[Surgical treatment of lumbar disc herniation]

Oper Orthop Traumatol. 2017 Feb;29(1):59-85. doi: 10.1007/s00064-016-0467-3. Epub 2016 Sep 29.
[Article in German]


Objective: Herniated disc tissue removal to decompress the spinal nerve/cauda equina. Minimization of iatrogenic trauma and associated injuries.

Indications: Conservative treatment did not sufficiently improve clinical symptoms. This is true for progressive or persisting neurological deficits, as well as for persisting pain which alters the quality of the patient`s life. Results of surgery are strongly dependent on the preoperative duration of symptoms. Paramount is the "timing" of surgery: poorer surgical results associated with increasing preoperative duration of symptoms.

Contraindications: Conservative treatment modalities have not been exhausted.

Surgical techniques: There are 2 technologies (endoscopic/microsurgical) and 5 different approach strategies (endoscopic: interlaminar, transforaminal; microsurgical: interlaminar, translaminar, extraforaminal), whereby the choice is determined by morphology and location of the herniated disc. All techniques are minimally invasive and lead to comparable clinical results.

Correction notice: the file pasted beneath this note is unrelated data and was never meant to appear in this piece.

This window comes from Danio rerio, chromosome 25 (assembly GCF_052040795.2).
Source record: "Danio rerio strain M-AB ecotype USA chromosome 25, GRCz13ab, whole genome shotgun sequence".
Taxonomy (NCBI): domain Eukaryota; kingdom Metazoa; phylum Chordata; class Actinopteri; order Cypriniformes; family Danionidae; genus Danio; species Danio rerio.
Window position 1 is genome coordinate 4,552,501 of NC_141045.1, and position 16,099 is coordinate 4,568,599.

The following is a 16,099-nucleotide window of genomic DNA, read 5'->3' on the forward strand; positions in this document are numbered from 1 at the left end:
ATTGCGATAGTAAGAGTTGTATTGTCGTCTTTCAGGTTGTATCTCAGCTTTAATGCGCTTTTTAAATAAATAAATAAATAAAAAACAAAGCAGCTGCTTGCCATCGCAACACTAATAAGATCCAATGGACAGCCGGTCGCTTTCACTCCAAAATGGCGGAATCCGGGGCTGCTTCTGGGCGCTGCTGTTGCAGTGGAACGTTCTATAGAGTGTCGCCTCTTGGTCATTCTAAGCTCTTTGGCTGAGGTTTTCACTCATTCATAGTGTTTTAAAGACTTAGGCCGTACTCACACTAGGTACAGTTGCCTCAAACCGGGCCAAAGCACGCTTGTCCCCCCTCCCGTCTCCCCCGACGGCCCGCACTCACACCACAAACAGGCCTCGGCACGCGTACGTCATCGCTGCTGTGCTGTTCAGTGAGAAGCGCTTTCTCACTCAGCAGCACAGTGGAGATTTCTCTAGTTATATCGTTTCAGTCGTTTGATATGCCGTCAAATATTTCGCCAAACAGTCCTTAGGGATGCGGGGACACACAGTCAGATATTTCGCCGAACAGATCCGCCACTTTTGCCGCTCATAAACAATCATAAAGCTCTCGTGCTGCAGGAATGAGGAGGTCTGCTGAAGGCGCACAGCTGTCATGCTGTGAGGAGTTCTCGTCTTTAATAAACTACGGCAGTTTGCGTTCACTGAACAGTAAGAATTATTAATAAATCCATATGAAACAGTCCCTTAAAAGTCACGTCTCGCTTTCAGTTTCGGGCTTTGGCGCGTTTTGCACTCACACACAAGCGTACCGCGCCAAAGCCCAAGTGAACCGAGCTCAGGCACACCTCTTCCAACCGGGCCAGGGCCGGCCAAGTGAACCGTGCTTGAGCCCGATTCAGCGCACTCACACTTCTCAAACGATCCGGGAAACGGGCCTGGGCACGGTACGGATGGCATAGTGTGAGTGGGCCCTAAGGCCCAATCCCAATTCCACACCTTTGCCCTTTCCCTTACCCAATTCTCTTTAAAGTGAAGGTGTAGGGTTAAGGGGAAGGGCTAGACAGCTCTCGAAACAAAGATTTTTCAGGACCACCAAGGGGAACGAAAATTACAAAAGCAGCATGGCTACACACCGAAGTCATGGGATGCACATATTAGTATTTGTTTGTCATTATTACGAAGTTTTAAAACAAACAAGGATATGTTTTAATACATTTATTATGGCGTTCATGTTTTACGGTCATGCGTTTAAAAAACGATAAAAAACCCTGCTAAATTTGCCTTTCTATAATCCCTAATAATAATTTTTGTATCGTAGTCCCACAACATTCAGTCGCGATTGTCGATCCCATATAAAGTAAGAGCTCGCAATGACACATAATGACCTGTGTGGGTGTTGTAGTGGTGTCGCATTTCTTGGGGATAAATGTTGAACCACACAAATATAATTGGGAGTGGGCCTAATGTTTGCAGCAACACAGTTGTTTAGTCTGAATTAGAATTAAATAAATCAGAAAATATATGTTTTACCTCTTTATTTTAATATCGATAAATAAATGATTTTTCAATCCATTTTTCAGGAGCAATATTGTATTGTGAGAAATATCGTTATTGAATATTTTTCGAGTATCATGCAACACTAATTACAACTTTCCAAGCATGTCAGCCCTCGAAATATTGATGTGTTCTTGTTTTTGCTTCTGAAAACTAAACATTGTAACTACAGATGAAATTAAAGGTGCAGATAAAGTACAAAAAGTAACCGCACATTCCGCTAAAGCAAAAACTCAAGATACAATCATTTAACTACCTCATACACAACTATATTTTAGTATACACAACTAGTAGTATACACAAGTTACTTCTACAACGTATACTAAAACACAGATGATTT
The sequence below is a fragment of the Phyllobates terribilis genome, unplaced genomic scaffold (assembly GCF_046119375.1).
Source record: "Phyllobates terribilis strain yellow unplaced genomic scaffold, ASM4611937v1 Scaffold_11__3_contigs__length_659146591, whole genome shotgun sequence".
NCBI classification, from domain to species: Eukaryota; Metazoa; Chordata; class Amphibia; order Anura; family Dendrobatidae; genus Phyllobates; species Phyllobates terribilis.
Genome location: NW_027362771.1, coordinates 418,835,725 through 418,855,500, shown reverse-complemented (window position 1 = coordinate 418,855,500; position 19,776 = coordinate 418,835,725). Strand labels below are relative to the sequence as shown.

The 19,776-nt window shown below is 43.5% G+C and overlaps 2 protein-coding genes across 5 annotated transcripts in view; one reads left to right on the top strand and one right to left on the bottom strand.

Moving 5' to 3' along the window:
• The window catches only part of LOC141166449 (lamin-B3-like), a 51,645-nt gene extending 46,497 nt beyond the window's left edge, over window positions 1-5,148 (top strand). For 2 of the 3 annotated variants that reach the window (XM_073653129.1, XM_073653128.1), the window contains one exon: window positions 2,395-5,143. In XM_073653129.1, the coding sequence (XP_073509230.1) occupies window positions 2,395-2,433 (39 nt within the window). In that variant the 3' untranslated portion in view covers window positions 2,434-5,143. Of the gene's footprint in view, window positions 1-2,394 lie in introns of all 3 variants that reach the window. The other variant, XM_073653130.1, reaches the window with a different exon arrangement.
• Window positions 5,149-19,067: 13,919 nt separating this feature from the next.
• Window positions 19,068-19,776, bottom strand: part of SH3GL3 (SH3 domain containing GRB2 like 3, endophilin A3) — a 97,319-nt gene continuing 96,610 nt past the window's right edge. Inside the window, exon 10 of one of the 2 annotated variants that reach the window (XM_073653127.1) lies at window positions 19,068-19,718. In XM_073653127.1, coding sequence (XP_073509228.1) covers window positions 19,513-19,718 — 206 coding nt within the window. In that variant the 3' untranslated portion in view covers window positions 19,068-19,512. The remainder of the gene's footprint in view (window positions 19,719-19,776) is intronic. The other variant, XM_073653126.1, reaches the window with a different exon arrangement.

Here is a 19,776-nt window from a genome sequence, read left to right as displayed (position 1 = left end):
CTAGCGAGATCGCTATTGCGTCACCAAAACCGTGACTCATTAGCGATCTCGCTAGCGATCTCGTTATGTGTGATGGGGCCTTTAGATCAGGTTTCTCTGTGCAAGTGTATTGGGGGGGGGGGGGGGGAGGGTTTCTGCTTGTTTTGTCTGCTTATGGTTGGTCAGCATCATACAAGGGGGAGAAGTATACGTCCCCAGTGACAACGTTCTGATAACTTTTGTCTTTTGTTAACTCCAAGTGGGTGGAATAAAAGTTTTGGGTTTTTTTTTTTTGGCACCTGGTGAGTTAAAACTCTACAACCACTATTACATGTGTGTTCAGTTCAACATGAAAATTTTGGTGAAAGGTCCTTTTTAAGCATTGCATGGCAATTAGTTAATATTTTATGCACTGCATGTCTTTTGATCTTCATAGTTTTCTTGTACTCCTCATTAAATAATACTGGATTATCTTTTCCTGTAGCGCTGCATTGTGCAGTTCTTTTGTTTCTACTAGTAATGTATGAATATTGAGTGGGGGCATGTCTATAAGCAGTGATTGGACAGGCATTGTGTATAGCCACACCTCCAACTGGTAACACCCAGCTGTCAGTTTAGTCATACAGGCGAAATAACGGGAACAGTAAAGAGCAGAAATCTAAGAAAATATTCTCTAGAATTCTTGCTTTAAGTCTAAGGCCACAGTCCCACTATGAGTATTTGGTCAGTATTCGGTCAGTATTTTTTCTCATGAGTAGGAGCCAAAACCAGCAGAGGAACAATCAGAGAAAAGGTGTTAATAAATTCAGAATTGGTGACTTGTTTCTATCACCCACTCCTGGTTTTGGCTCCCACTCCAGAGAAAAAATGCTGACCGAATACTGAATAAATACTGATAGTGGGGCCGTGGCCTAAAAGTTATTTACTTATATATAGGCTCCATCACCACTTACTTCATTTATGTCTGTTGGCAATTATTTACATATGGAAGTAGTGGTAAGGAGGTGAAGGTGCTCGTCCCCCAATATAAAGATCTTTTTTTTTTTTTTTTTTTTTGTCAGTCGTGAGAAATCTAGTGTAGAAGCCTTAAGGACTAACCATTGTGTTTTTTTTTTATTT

Postoperative management: For all techniques, patients are mobilized early. Light sports activities allowed after 2 weeks and return to work after about 4 weeks.

Results: Good clinical outcomes in meta-analyses/large case series are between 80-95 %.

Keywords: Disc herniation; Endoscopic surgical procedure; Lumbar nerve compression; Minimally invasive surgery; Surgical decompression.

Publication types

  • Review

MeSH terms

  • Combined Modality Therapy / methods
  • Decompression, Surgical / methods*
  • Diskectomy / methods*
  • Endoscopy / methods*
  • Evidence-Based Medicine
  • Humans
  • Intervertebral Disc Displacement / complications
  • Intervertebral Disc Displacement / diagnosis
  • Intervertebral Disc Displacement / surgery*
  • Lumbar Vertebrae / surgery*
  • Microsurgery / methods*
  • Spinal Cord Compression / diagnosis
  • Spinal Cord Compression / etiology
  • Spinal Cord Compression / surgery*
  • Treatment Outcome